The New York Timeâ€™s motto is â€œAll the News Thatâ€™s Fit to Print.â€ But what happens when the news skips print entirely and becomes a tweet? Page One: Inside the New York Times the new fly-on-the-wall documentary from filmmaker Andrew Rossi tries to answer that question through the prism of the newsroom at the New York Times during the most tumultuous era for journalism since the printing press was invented.
The main focus of the film is The Times’ struggle to remain relevant in the age of Twitter. Yet the film does little to illuminate that struggle, preferring instead a stream of talking-heads telling the camera how dreadful it would be if The Times did not survive. A sobering thought but donâ€™t beat us over the head with it. Thankfully, the further Rossi gets away from this endless drumbeat of doom and the further into the stories that break while he’s there (Wikileaks, in particular) the better his film gets. Case in point, the fascinating debate around the Times publishing leaked documents concerning the war in Afghanistan and the meaning and impact of that decision.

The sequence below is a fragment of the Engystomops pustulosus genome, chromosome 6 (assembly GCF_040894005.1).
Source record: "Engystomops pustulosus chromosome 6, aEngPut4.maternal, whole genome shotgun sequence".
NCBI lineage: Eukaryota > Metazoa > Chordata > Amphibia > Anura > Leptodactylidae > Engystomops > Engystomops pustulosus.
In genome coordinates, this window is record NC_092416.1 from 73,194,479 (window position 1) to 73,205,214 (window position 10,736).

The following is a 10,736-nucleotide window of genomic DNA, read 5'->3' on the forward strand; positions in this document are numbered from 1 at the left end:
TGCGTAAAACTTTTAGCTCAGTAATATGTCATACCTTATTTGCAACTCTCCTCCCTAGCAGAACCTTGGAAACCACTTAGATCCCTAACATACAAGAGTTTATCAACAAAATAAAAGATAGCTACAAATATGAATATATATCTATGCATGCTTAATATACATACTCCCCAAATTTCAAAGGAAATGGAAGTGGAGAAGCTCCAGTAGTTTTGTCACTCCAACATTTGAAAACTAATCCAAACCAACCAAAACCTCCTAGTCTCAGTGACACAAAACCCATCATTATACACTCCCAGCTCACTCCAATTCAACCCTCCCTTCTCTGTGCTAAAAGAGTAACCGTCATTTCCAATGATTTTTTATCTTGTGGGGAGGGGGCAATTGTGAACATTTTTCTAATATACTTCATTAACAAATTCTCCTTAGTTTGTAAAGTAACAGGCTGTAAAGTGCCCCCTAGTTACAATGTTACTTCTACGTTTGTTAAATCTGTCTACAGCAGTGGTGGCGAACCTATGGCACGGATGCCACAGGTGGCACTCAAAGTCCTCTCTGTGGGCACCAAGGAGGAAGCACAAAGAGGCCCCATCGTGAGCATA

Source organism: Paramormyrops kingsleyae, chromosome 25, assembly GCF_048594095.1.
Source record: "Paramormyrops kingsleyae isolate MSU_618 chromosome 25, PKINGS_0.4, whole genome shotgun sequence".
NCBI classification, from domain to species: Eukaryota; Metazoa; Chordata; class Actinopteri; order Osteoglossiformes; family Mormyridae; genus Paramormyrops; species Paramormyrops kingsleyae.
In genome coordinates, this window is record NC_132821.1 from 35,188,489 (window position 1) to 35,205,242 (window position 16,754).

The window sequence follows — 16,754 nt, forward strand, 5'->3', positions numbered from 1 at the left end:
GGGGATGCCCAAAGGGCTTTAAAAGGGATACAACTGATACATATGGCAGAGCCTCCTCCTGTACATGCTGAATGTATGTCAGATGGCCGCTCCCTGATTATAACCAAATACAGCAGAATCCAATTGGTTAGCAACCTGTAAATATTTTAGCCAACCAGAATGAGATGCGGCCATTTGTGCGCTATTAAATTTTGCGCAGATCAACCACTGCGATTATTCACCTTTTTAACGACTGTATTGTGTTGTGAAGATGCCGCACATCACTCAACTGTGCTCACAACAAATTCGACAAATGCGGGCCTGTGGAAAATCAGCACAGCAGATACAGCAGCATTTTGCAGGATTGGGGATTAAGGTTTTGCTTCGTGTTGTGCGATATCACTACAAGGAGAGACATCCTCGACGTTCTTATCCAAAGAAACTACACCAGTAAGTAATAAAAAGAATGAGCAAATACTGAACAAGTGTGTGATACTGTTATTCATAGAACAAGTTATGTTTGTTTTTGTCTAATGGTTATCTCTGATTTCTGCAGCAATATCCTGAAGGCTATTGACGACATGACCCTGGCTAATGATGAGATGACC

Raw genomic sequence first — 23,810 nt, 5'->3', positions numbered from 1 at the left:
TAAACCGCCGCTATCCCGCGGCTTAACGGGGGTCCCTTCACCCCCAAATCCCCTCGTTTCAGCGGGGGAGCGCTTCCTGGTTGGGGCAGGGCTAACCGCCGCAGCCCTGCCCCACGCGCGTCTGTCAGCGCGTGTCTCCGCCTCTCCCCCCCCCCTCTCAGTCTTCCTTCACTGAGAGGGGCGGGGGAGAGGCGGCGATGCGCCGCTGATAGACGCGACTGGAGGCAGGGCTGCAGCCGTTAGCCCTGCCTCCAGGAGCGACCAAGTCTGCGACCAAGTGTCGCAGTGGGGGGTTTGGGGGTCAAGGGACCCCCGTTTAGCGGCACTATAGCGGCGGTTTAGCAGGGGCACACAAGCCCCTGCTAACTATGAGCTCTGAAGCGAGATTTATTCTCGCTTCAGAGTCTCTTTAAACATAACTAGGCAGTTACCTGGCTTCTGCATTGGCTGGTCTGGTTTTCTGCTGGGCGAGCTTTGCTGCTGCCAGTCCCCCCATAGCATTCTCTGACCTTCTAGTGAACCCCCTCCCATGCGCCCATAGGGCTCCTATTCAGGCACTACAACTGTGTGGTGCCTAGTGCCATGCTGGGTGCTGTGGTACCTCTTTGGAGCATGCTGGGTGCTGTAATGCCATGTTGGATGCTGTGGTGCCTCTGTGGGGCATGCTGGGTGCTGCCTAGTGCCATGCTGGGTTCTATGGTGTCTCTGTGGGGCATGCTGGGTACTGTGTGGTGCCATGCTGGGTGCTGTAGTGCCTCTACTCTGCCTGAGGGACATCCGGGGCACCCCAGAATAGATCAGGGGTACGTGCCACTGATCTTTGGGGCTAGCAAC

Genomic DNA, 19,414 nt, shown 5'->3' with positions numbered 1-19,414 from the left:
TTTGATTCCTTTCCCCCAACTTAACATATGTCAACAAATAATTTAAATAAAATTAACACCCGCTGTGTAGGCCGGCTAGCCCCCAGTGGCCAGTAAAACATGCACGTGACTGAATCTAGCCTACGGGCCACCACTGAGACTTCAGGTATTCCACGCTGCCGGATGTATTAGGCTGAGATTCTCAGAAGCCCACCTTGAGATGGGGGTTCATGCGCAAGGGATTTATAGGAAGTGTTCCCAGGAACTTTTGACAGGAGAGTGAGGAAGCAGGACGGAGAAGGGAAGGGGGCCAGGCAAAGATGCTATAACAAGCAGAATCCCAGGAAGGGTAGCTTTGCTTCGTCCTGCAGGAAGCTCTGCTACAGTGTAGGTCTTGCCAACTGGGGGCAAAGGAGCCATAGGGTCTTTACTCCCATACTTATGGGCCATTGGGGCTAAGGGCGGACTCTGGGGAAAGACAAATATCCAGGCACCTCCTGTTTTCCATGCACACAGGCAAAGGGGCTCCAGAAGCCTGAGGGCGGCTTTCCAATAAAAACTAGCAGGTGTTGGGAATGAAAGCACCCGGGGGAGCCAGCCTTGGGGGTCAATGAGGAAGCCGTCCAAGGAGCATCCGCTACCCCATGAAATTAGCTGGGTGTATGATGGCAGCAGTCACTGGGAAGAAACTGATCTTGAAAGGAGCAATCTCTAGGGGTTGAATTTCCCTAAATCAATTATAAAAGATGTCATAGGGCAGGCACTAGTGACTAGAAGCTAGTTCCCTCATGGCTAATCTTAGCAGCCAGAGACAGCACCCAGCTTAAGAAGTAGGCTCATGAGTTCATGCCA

Then thereâ€™s the â€œstarâ€ of the film, the talented and charismatic David Carr, The Timeâ€™s media columnist and reporter (and former crack addict), with his rattled, dusty whisper of a voice and a survivor’s impatience with lies and hubris, cutting through the film like the banged-up but tenacious spirit of journalism itself. Whether watching him work the phones on a juicy story about the corporate corruption at the rival Tribune Company or cutting off the poseurs at Vice magazine at the knees, Rossi’s film is at its most vibrant when Carr’s on screen.
All these angles and stories are fascinating for the viewer but â€œPage Oneâ€ has the distracted quality of a news junkie’s Twitter feed. Perhaps if it were given the Ken Burnâ€™s treatment, â€œPage Oneâ€ would be an extraordinary film. In the meantime, Rossi never gets around to exploring his opening question: What would the world be without The New York Times?